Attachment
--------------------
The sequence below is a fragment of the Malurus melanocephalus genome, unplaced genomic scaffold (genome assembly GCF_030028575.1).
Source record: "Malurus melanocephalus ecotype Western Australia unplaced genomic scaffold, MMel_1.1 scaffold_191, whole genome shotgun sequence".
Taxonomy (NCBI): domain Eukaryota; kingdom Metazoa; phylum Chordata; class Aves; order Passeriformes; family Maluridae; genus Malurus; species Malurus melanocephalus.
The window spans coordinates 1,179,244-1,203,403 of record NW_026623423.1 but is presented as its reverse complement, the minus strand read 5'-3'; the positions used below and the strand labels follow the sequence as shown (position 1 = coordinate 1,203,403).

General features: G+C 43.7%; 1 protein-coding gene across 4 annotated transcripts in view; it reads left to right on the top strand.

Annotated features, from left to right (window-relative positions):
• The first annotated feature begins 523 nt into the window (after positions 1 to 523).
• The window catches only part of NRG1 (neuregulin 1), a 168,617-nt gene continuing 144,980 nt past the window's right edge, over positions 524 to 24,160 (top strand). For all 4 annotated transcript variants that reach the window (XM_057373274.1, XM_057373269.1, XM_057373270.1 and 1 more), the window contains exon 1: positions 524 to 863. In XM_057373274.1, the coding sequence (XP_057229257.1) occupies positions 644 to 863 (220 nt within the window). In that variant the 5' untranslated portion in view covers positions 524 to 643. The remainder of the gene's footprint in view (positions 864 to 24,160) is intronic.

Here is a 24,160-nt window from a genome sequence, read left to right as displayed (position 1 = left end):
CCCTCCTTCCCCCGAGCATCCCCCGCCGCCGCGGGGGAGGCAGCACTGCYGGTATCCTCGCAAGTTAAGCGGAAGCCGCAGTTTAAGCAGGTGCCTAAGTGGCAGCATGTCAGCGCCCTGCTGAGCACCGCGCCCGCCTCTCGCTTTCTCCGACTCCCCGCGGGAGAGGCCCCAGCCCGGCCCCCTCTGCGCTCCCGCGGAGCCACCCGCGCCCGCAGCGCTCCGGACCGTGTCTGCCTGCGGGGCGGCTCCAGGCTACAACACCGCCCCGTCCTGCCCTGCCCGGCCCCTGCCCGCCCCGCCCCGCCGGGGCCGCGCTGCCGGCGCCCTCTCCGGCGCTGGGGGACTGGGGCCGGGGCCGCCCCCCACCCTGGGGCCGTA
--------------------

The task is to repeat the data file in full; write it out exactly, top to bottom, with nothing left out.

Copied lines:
The sequence below is a fragment of the Malurus melanocephalus genome, unplaced genomic scaffold (genome assembly GCF_030028575.1).
Source record: "Malurus melanocephalus ecotype Western Australia unplaced genomic scaffold, MMel_1.1 scaffold_191, whole genome shotgun sequence".
Taxonomy (NCBI): domain Eukaryota; kingdom Metazoa; phylum Chordata; class Aves; order Passeriformes; family Maluridae; genus Malurus; species Malurus melanocephalus.
The window spans coordinates 1,179,244-1,203,403 of record NW_026623423.1 but is presented as its reverse complement, the minus strand read 5'-3'; the positions used below and the strand labels follow the sequence as shown (position 1 = coordinate 1,203,403).

General features: G+C 43.7%; 1 protein-coding gene across 4 annotated transcripts in view; it reads left to right on the top strand.

Annotated features, from left to right (window-relative positions):
• The first annotated feature begins 523 nt into the window (after positions 1 to 523).
• The window catches only part of NRG1 (neuregulin 1), a 168,617-nt gene continuing 144,980 nt past the window's right edge, over positions 524 to 24,160 (top strand). For all 4 annotated transcript variants that reach the window (XM_057373274.1, XM_057373269.1, XM_057373270.1 and 1 more), the window contains exon 1: positions 524 to 863. In XM_057373274.1, the coding sequence (XP_057229257.1) occupies positions 644 to 863 (220 nt within the window). In that variant the 5' untranslated portion in view covers positions 524 to 643. The remainder of the gene's footprint in view (positions 864 to 24,160) is intronic.

Here is a 24,160-nt window from a genome sequence, read left to right as displayed (position 1 = left end):
CCCTCCTTCCCCCGAGCATCCCCCGCCGCCGCGGGGGAGGCAGCACTGCYGGTATCCTCGCAAGTTAAGCGGAAGCCGCAGTTTAAGCAGGTGCCTAAGTGGCAGCATGTCAGCGCCCTGCTGAGCACCGCGCCCGCCTCTCGCTTTCTCCGACTCCCCGCGGGAGAGGCCCCAGCCCGGCCCCCTCTGCGCTCCCGCGGAGCCACCCGCGCCCGCAGCGCTCCGGACCGTGTCTGCCTGCGGGGCGGCTCCAGGCTACAACACCGCCCCGTCCTGCCCTGCCCGGCCCCTGCCCGCCCCGCCCCGCCGGGGCCGCGCTGCCGGCGCCCTCTCCGGCGCTGGGGGACTGGGGCCGGGGCCGCCCCCCACCCTGGGGCCGTA